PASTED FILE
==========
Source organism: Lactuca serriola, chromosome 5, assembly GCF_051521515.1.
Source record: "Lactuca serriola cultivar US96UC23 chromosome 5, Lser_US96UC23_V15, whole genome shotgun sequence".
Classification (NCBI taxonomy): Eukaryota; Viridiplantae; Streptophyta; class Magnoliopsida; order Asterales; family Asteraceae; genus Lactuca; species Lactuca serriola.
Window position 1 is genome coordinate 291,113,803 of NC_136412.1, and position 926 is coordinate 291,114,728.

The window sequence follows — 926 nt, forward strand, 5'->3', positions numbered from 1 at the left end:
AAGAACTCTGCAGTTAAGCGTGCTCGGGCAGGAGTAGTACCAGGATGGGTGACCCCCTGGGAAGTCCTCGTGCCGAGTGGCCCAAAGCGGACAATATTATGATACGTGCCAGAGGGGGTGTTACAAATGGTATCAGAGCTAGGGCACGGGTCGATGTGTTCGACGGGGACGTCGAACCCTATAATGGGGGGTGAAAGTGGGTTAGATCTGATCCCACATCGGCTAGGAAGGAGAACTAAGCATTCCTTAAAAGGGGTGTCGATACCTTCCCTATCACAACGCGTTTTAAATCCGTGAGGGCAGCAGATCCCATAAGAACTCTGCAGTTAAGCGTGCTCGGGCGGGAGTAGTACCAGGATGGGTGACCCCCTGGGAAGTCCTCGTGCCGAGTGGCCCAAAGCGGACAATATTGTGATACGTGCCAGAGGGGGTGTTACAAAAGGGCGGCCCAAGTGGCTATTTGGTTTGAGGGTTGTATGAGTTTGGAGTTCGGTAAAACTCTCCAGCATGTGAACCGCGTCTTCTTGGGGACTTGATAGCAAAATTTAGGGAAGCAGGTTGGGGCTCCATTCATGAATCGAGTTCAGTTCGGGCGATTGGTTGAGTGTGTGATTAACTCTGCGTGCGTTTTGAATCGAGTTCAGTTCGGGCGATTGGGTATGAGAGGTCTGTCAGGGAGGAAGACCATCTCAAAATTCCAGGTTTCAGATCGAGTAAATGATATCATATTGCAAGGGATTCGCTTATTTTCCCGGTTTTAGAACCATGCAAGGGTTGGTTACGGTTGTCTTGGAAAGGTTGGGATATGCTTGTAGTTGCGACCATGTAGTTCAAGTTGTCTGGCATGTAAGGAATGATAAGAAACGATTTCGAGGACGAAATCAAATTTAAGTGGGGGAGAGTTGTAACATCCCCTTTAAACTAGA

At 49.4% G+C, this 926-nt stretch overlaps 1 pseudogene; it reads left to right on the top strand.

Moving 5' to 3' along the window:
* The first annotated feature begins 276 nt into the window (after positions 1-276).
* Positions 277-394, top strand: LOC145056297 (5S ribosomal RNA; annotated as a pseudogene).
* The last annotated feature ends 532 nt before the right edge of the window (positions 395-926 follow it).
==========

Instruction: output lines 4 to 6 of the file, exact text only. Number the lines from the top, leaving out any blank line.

Window position 1 is genome coordinate 291,113,803 of NC_136412.1, and position 926 is coordinate 291,114,728.

The window sequence follows — 926 nt, forward strand, 5'->3', positions numbered from 1 at the left end:
AAGAACTCTGCAGTTAAGCGTGCTCGGGCAGGAGTAGTACCAGGATGGGTGACCCCCTGGGAAGTCCTCGTGCCGAGTGGCCCAAAGCGGACAATATTATGATACGTGCCAGAGGGGGTGTTACAAATGGTATCAGAGCTAGGGCACGGGTCGATGTGTTCGACGGGGACGTCGAACCCTATAATGGGGGGTGAAAGTGGGTTAGATCTGATCCCACATCGGCTAGGAAGGAGAACTAAGCATTCCTTAAAAGGGGTGTCGATACCTTCCCTATCACAACGCGTTTTAAATCCGTGAGGGCAGCAGATCCCATAAGAACTCTGCAGTTAAGCGTGCTCGGGCGGGAGTAGTACCAGGATGGGTGACCCCCTGGGAAGTCCTCGTGCCGAGTGGCCCAAAGCGGACAATATTGTGATACGTGCCAGAGGGGGTGTTACAAAAGGGCGGCCCAAGTGGCTATTTGGTTTGAGGGTTGTATGAGTTTGGAGTTCGGTAAAACTCTCCAGCATGTGAACCGCGTCTTCTTGGGGACTTGATAGCAAAATTTAGGGAAGCAGGTTGGGGCTCCATTCATGAATCGAGTTCAGTTCGGGCGATTGGTTGAGTGTGTGATTAACTCTGCGTGCGTTTTGAATCGAGTTCAGTTCGGGCGATTGGGTATGAGAGGTCTGTCAGGGAGGAAGACCATCTCAAAATTCCAGGTTTCAGATCGAGTAAATGATATCATATTGCAAGGGATTCGCTTATTTTCCCGGTTTTAGAACCATGCAAGGGTTGGTTACGGTTGTCTTGGAAAGGTTGGGATATGCTTGTAGTTGCGACCATGTAGTTCAAGTTGTCTGGCATGTAAGGAATGATAAGAAACGATTTCGAGGACGAAATCAAATTTAAGTGGGGGAGAGTTGTAACATCCCCTTTAAACTAGA